That wasn’t the end of it. The next day, Lord Carey was wheeled into the Today programme to rant about Christianity being marginalised. He appeared completely indifferent to the fact he’d been warming his backside on 26 seats that were reserved in the House of Lords for bishops; not secularists or atheists!
David Cameron lauded the virtues of a Christian society and Harry Greenway, a former Tory MP and ex-chairman of the National Prayer Breakfast, said he wanted an end to anyone “meddling and busybodying” themselves in the business of prayers, saying: “If they did away with daily prayers in the House of Commons … there would be a revolution.” The first time anyone ‘meddled’ or ‘busybodied’ themselves with the business of religionists by refusing to pray and take a Christian oath in the House of Commons there wasn’t a revolution. Far from it. MPs simply had Victorian MP, Charles Bradlaugh arrested, imprisoned, then, despite winning his seat for Northampton four times, had him beaten up outside Parliament for trying to take it!
The week after Sun columnist, Lord Carey’s rant, the BBC’s Today programme presented two ‘opposing’ sides of the debate. Secular support was provided by LibDem MP, Sir Alan Beith who immediately set about attacking ‘militant secularists’. The presenter Evan Davies suggested a debate between ‘militant’ and ‘ordinary’ secularists. But who were these ‘militant secularists’ dismantling civilisation as we knew it, brick by bloody brick? As Joan Smith wrote in the Independent on Sunday: “Whenever I hear the phrase ‘militant secularism’, I know that someone, somewhere, isn’t getting their own way”.
I had a flash of déjà vu, when a sweet holy man in a frock and dainty red shoes touched the tarmac at Edinburgh airport in 2010; programmes were cancelled to watch choreographed children waving flags lining the route of his Popemobile on the way to Mass in Glasgow after the press broadcast his allusions to secular fundamentalists. Having already linked secularism with Nazism, he seemed to forget it wasn’t ‘Secularism Rules’ the Nazis wore on their belt buckles. It was ‘Gott Mit Uns’ (God With Us). I spoke to no less than three BBC journalists who contacted me, wanting to cover the Protest the Pope demo that I was trying to organise in protest against the Vatican’s crimes against humanity, a case backed by leading QC, Geoffrey Robertson. On the day, none called back.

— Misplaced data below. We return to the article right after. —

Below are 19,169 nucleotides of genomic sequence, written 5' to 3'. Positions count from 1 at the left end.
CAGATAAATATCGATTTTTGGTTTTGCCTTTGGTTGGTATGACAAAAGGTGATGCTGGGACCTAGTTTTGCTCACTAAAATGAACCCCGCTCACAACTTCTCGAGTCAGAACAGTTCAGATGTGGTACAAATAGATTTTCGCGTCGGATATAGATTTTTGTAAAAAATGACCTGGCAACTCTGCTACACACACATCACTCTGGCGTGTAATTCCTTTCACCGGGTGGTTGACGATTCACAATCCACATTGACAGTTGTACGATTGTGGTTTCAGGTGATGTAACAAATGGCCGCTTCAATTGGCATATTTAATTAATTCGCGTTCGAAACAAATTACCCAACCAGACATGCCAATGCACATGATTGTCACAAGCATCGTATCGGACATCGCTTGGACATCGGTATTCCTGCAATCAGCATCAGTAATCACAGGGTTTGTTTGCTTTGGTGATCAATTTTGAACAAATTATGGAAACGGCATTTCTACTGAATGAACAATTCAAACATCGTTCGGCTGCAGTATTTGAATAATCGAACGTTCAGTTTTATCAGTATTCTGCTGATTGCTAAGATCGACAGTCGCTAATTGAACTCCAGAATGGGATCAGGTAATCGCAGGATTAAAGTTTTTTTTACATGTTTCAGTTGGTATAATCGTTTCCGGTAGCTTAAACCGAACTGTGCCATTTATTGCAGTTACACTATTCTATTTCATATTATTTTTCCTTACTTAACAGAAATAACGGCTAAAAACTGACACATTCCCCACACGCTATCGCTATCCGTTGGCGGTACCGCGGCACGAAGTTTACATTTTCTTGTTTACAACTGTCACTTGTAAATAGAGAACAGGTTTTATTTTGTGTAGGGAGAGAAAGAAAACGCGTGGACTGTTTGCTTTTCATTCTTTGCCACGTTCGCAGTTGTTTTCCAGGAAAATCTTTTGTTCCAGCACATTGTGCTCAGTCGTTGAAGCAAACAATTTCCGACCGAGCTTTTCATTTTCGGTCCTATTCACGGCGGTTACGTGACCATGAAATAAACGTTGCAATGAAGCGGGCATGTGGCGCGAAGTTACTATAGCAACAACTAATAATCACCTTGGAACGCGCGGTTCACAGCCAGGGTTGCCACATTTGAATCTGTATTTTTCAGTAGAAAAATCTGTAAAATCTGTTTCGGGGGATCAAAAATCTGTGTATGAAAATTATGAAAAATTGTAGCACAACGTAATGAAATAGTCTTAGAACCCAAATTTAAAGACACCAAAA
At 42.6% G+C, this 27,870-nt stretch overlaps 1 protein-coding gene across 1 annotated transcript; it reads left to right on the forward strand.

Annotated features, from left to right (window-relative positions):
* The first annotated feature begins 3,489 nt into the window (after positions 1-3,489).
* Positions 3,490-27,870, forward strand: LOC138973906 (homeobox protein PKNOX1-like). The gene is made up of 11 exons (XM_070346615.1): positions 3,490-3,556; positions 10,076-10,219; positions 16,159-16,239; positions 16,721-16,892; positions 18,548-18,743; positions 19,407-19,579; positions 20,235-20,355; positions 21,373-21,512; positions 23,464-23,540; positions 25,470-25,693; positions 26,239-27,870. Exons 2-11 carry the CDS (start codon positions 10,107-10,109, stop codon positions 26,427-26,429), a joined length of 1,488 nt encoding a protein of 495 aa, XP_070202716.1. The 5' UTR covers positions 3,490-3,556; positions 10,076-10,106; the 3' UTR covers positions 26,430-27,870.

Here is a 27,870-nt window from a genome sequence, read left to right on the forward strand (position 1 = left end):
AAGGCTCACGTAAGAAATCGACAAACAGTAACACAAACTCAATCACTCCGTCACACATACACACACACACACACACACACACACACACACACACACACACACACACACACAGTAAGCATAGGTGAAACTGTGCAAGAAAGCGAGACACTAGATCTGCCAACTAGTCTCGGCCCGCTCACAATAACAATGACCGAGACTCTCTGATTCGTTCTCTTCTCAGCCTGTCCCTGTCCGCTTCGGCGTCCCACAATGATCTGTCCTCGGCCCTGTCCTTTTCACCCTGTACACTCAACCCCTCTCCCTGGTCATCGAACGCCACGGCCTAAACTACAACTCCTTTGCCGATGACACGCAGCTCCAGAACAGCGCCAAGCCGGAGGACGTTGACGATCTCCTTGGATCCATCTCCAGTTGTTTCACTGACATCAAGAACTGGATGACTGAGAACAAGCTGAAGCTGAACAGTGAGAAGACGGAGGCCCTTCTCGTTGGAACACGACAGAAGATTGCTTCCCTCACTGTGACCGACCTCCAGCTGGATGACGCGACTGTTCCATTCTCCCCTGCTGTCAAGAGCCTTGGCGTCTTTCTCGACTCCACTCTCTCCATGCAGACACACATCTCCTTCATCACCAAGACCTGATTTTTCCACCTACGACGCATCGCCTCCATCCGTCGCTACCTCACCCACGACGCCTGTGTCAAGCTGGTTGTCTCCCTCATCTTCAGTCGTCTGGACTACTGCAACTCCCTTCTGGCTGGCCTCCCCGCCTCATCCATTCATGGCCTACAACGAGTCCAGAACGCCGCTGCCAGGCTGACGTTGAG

The man who oversaw the construction of BBC’s new production centre at Glasgow’s Pacific Quay, with a special space for religionists to sit and broadcast, was BBC Director-General, Mark Thompson, a devout Catholic educated by Jesuits. He met senior Vatican figures in Rome to assure them of the BBC’s backing for ample coverage of the Pope’s State visit. Attempts were even made for Ratzinger to interrupt the morning news for his own Thought for the Day. (It was reported that an otherwise media-hungry Ratzinger had ‘declined’ the invitation from Mark Damazer, the Catholic Head of BBC Radio 4).
Never mind, by Christmas, the Pope took the microphone on Thought for the Day to express his opinion without any risk of being challenged. Last year, the man responsible for organising the Pope’s ‘State’ visit to the UK, former Conservative MP, Lord Patten, became Chairman of the BBC Trust, the governing body of the BBC. Mark Damazer got a CBE, and my response to the BBC’s defence of religious privilege was now noticeable by its absence. Auntie was in ‘safe’ hands.
I wasn’t the only one who found Auntie’s piety irritating. Nick Cohen in The Spectator gasped: “If you want to hear a BBC discussion going hopelessly wrong, listen to the ‘debate’ between the Bishop of Lichfield, Jonathan Gledhill (brother of the better-known Ruth) and Alan Beith on the Today programme this morning.